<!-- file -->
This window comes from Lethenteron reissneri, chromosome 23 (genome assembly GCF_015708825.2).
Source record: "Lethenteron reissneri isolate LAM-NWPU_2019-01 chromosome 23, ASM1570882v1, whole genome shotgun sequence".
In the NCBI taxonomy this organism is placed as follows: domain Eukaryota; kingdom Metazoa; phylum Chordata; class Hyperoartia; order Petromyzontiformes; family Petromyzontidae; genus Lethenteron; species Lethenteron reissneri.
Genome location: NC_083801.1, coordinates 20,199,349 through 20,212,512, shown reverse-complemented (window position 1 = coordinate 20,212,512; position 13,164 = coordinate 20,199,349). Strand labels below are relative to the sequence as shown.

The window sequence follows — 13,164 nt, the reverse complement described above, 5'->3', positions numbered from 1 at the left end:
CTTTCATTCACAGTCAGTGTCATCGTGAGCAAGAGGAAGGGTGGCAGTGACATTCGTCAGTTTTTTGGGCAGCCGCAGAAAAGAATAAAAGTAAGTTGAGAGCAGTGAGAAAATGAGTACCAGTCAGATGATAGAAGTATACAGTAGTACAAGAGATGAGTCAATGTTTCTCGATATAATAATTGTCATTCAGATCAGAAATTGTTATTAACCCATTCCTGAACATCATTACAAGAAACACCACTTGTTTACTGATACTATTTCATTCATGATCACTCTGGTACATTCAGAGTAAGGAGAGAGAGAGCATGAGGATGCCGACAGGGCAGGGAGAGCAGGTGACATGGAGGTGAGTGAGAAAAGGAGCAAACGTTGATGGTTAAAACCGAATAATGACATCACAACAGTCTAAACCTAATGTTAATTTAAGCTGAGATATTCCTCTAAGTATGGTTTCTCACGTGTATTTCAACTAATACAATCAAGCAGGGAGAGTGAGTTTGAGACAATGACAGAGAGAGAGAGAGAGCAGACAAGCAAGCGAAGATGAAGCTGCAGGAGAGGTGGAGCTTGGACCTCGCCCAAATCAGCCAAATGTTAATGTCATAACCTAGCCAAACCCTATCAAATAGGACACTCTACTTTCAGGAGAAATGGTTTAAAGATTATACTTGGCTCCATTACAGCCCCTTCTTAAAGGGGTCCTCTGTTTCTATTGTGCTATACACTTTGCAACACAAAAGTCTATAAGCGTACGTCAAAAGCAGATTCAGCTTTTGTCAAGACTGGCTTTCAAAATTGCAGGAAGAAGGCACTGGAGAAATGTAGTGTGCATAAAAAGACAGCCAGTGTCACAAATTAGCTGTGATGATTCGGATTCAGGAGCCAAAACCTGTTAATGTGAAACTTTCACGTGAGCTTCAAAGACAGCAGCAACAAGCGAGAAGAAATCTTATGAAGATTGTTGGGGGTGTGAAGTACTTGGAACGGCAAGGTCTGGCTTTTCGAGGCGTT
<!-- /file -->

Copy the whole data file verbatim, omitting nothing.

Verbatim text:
This window comes from Lethenteron reissneri, chromosome 23 (genome assembly GCF_015708825.2).
Source record: "Lethenteron reissneri isolate LAM-NWPU_2019-01 chromosome 23, ASM1570882v1, whole genome shotgun sequence".
In the NCBI taxonomy this organism is placed as follows: domain Eukaryota; kingdom Metazoa; phylum Chordata; class Hyperoartia; order Petromyzontiformes; family Petromyzontidae; genus Lethenteron; species Lethenteron reissneri.
Genome location: NC_083801.1, coordinates 20,199,349 through 20,212,512, shown reverse-complemented (window position 1 = coordinate 20,212,512; position 13,164 = coordinate 20,199,349). Strand labels below are relative to the sequence as shown.

The window sequence follows — 13,164 nt, the reverse complement described above, 5'->3', positions numbered from 1 at the left end:
CTTTCATTCACAGTCAGTGTCATCGTGAGCAAGAGGAAGGGTGGCAGTGACATTCGTCAGTTTTTTGGGCAGCCGCAGAAAAGAATAAAAGTAAGTTGAGAGCAGTGAGAAAATGAGTACCAGTCAGATGATAGAAGTATACAGTAGTACAAGAGATGAGTCAATGTTTCTCGATATAATAATTGTCATTCAGATCAGAAATTGTTATTAACCCATTCCTGAACATCATTACAAGAAACACCACTTGTTTACTGATACTATTTCATTCATGATCACTCTGGTACATTCAGAGTAAGGAGAGAGAGAGCATGAGGATGCCGACAGGGCAGGGAGAGCAGGTGACATGGAGGTGAGTGAGAAAAGGAGCAAACGTTGATGGTTAAAACCGAATAATGACATCACAACAGTCTAAACCTAATGTTAATTTAAGCTGAGATATTCCTCTAAGTATGGTTTCTCACGTGTATTTCAACTAATACAATCAAGCAGGGAGAGTGAGTTTGAGACAATGACAGAGAGAGAGAGAGAGCAGACAAGCAAGCGAAGATGAAGCTGCAGGAGAGGTGGAGCTTGGACCTCGCCCAAATCAGCCAAATGTTAATGTCATAACCTAGCCAAACCCTATCAAATAGGACACTCTACTTTCAGGAGAAATGGTTTAAAGATTATACTTGGCTCCATTACAGCCCCTTCTTAAAGGGGTCCTCTGTTTCTATTGTGCTATACACTTTGCAACACAAAAGTCTATAAGCGTACGTCAAAAGCAGATTCAGCTTTTGTCAAGACTGGCTTTCAAAATTGCAGGAAGAAGGCACTGGAGAAATGTAGTGTGCATAAAAAGACAGCCAGTGTCACAAATTAGCTGTGATGATTCGGATTCAGGAGCCAAAACCTGTTAATGTGAAACTTTCACGTGAGCTTCAAAGACAGCAGCAACAAGCGAGAAGAAATCTTATGAAGATTGTTGGGGGTGTGAAGTACTTGGAACGGCAAGGTCTGGCTTTTCGAGGCGTT